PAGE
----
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Samsung set to roll curved screen --  for some reason

Plus, botnets and thieves, Amazon's got new tablets but don't call them Android, a cult classic app gets a free version and there's suddenly a lot of uninvited guests in your Google Hangout.

By , Network World
September 26, 2013 04:47 PM ET
android-roundup

Network World - Keep your Siris, your hyperloops, your asteroid miners – now the future is truly here. Samsung announced that it will release a smartphone with a curved screen next month.

Marketing honcho D. J. Lee made the announcement at the South Korean rollout event for the Galaxy Note 3 on Wednesday, though he didn’t provide specs or pricing.

[MORE ANDROID: Enterprises more accepting of Android, while Windows is losing ground]

Rumors about curved or flexible smartphone screens from Samsung have been making the rounds for some time now, spurred on by the fact that the technology really does exist:

Android
Credit: wikimedia

It’s even in production use on larger displays, like some high-end HDTVs, with the idea being that a curvy screen provides a better field of view.

But while it’s certainly a neat technology, most agree that it’s just a gimmick, with no real advantages over flat screens at any scale smaller than what you’d see in a movie theater.

Given that Yonhap News reports that the panel we’ll see next month is curved but not flexible, it’s difficult to see what the big idea is, besides “look, this is curvy!” A flexible screen would at least have the advantage of being much more drop-resistant than a rigid panel.

At any rate – it looks like Samsung’s headed for another underwhelming product launch, following hard on the heels of the Galaxy Gear. (Apologies to the Galaxy Note 3, which looks very nice.) Would it have been so hard to delay the smartwatch until the actual flexible screens were available? Seems like a better fit.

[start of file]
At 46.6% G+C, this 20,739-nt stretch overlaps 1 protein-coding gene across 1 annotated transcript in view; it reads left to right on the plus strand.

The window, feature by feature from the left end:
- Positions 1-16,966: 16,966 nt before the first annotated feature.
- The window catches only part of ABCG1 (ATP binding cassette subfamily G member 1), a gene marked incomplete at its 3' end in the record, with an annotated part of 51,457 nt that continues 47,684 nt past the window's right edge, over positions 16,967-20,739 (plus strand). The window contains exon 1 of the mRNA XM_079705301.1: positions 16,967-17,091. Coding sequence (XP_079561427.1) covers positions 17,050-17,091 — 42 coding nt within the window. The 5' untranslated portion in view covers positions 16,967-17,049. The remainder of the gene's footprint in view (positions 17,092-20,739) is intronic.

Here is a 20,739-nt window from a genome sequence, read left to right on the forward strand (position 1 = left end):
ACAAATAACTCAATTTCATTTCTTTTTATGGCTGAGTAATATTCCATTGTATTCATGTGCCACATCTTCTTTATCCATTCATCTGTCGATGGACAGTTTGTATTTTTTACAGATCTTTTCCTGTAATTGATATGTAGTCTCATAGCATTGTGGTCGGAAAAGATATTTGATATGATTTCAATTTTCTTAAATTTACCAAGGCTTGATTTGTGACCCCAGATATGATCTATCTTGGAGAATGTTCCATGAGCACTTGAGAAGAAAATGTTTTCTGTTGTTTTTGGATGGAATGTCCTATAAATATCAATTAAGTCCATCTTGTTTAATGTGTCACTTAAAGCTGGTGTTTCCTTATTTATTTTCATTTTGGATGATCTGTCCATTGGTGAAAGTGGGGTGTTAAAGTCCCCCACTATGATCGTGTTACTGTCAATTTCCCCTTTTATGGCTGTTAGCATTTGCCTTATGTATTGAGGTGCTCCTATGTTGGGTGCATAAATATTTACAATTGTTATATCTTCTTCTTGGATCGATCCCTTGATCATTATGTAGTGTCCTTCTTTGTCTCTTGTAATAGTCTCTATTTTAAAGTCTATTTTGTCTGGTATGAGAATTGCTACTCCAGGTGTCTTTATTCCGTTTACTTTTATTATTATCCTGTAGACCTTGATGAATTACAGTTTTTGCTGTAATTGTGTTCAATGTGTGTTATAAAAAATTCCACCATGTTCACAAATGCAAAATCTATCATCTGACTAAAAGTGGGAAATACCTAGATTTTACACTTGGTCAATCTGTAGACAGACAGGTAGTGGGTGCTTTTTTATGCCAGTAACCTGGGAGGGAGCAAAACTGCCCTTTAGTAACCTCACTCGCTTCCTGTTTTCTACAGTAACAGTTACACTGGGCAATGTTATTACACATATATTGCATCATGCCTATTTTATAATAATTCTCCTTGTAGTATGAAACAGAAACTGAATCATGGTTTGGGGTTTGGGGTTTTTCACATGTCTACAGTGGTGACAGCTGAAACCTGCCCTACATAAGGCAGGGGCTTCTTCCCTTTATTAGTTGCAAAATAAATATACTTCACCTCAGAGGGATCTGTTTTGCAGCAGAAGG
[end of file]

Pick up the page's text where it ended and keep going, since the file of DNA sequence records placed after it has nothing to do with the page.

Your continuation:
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Another day, another piece of squirmy security news about Android – a Russian security company says that the largest Android botnet to date has been discovered, mostly on devices in the former Soviet Union. Users were generally infected with premium-text-sending malware when they downloaded bogus APKs from illegal or compromised websites. As ever, sticking to the Play Store unless you really know what you’re doing ought to keep you safe.

Most of the time, anyway. It turns out that an Android app that let users chat via Apple’s iMessage service forwarded some information to mysterious servers in China, leading experts to conclude that the whole thing was a trick to collect Apple ID information and hijack accounts.

Google has since pulled the iMessage app from the Play Store. Interestingly, the app apparently worked fairly well with iMessage, despite its ulterior purpose.

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Part of Amazon’s big announcement of a new pair of Kindle Fire tablets – dubbed Kindle Fire HDX – was the announcement of Fire OS 3.0. It’s a heavily modified version of Android (based on version 4.2.2) that features a Mayday Button, which you press to be connected via video chat to a tech support rep near-instantaneously. Fortunately, while you can see them, they can’t see you, sparing Amazon employees from having to constantly see pictures of cats pawing at the screen, small children’s fingers, and surprised-looking people on the toilet.

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If you frequent Reddit’s Android subforum, you’ll likely have heard of Tasker – but if you haven’t, it’s an advanced automation app that lets you program your phone to do things like switch to Wi-Fi when it detects you’re at home, turn down screen brightness at night, or read out text messages when you’re in the car.

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